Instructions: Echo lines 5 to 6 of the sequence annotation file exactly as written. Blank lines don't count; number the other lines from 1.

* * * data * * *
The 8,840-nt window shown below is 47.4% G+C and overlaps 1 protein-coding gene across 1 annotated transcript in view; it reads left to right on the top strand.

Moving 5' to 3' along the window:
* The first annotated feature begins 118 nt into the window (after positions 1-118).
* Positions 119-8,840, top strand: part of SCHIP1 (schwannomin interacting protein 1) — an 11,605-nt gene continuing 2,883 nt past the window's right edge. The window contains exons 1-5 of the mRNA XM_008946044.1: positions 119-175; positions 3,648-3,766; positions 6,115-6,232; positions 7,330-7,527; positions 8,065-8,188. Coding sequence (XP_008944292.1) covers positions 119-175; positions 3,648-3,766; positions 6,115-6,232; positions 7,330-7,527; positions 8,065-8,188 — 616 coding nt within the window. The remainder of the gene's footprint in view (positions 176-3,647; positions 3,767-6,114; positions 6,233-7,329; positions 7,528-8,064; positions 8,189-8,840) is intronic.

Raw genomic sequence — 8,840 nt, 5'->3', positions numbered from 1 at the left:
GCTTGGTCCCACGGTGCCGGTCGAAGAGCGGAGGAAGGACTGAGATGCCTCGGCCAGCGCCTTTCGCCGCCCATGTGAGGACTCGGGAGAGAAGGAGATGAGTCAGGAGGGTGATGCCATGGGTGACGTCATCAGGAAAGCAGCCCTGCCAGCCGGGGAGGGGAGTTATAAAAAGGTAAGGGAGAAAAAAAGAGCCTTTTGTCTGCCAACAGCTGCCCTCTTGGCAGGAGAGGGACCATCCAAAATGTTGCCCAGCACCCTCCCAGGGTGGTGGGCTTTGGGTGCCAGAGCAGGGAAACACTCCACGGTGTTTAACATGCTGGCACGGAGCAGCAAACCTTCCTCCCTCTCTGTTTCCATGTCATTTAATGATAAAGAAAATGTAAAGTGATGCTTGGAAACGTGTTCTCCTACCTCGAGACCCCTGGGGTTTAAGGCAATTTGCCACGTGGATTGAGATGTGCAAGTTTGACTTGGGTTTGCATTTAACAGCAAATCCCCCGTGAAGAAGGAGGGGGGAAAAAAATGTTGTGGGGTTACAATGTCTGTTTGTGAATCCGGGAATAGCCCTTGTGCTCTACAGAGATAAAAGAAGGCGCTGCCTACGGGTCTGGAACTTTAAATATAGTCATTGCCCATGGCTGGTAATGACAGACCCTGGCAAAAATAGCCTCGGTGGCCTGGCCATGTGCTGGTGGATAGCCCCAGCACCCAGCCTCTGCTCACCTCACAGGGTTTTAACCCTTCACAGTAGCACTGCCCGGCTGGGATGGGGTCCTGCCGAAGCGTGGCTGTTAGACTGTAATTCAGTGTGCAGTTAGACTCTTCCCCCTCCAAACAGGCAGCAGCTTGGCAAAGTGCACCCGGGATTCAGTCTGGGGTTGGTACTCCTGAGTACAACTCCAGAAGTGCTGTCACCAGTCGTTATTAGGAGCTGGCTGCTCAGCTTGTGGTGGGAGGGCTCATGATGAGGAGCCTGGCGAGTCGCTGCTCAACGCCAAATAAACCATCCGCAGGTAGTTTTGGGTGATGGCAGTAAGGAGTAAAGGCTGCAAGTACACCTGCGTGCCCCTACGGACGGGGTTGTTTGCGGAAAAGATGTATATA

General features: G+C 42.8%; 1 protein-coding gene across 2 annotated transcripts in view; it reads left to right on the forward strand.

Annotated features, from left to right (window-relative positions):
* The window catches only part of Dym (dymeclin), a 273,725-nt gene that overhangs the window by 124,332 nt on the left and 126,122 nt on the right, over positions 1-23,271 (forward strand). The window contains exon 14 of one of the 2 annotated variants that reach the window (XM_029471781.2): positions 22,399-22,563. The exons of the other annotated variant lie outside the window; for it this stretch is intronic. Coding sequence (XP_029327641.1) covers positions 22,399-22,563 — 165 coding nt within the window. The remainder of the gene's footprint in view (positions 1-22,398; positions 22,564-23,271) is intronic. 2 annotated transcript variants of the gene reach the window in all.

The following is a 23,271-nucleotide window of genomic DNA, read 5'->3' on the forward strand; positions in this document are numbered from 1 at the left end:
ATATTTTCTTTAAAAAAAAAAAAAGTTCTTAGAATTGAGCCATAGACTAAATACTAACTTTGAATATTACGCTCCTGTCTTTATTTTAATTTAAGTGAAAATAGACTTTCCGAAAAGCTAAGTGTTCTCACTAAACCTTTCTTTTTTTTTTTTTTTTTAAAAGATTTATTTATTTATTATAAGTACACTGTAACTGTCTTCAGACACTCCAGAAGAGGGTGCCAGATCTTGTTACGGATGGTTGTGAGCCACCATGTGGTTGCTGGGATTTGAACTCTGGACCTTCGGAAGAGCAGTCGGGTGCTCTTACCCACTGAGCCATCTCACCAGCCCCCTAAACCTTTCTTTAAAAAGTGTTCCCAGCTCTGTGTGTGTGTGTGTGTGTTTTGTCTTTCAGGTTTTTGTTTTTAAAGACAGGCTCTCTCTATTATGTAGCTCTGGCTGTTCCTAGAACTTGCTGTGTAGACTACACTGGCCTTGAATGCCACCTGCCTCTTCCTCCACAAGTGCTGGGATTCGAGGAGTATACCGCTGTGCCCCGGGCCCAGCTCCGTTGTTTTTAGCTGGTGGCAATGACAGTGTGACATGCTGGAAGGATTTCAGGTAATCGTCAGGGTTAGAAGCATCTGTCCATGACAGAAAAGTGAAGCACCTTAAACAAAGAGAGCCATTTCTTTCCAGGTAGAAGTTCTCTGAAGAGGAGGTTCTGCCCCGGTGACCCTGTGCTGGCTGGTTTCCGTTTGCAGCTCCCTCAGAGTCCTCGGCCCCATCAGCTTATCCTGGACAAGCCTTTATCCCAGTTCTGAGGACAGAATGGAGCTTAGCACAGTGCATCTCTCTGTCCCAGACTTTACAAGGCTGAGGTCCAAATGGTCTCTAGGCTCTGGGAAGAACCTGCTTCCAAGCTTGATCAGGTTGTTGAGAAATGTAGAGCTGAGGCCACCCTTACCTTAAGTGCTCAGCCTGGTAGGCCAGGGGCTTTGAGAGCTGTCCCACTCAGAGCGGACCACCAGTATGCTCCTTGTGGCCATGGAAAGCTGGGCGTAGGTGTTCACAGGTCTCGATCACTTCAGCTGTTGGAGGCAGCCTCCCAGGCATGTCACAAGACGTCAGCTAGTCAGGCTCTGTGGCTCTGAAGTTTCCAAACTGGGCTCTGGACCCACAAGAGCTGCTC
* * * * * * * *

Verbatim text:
Raw genomic sequence — 8,840 nt, 5'->3', positions numbered from 1 at the left:
GCTTGGTCCCACGGTGCCGGTCGAAGAGCGGAGGAAGGACTGAGATGCCTCGGCCAGCGCCTTTCGCCGCCCATGTGAGGACTCGGGAGAGAAGGAGATGAGTCAGGAGGGTGATGCCATGGGTGACGTCATCAGGAAAGCAGCCCTGCCAGCCGGGGAGGGGAGTTATAAAAAGGTAAGGGAGAAAAAAAGAGCCTTTTGTCTGCCAACAGCTGCCCTCTTGGCAGGAGAGGGACCATCCAAAATGTTGCCCAGCACCCTCCCAGGGTGGTGGGCTTTGGGTGCCAGAGCAGGGAAACACTCCACGGTGTTTAACATGCTGGCACGGAGCAGCAAACCTTCCTCCCTCTCTGTTTCCATGTCATTTAATGATAAAGAAAATGTAAAGTGATGCTTGGAAACGTGTTCTCCTACCTCGAGACCCCTGGGGTTTAAGGCAATTTGCCACGTGGATTGAGATGTGCAAGTTTGACTTGGGTTTGCATTTAACAGCAAATCCCCCGTGAAGAAGGAGGGGGGAAAAAAATGTTGTGGGGTTACAATGTCTGTTTGTGAATCCGGGAATAGCCCTTGTGCTCTACAGAGATAAAAGAAGGCGCTGCCTACGGGTCTGGAACTTTAAATATAGTCATTGCCCATGGCTGGTAATGACAGACCCTGGCAAAAATAGCCTCGGTGGCCTGGCCATGTGCTGGTGGATAGCCCCAGCACCCAGCCTCTGCTCACCTCACAGGGTTTTAACCCTTCACAGTAGCACTGCCCGGCTGGGATGGGGTCCTGCCGAAGCGTGGCTGTTAGACTGTAATTCAGTGTGCAGTTAGACTCTTCCCCCTCCAAACAGGCAGCAGCTTGGCAAAGTGCACCCGGGATTCAGTCTGGGGTTGGTACTCCTGAGTACAACTCCAGAAGTGCTGTCACCAGTCGTTATTAGGAGCTGGCTGCTCAGCTTGTGGTGGGAGGGCTCATGATGAGGAGCCTGGCGAGTCGCTGCTCAACGCCAAATAAACCATCCGCAGGTAGTTTTGGGTGATGGCAGTAAGGAGTAAAGGCTGCAAGTACACCTGCGTGCCCCTACGGACGGGGTTGTTTGCGGAAAAGATGTATATA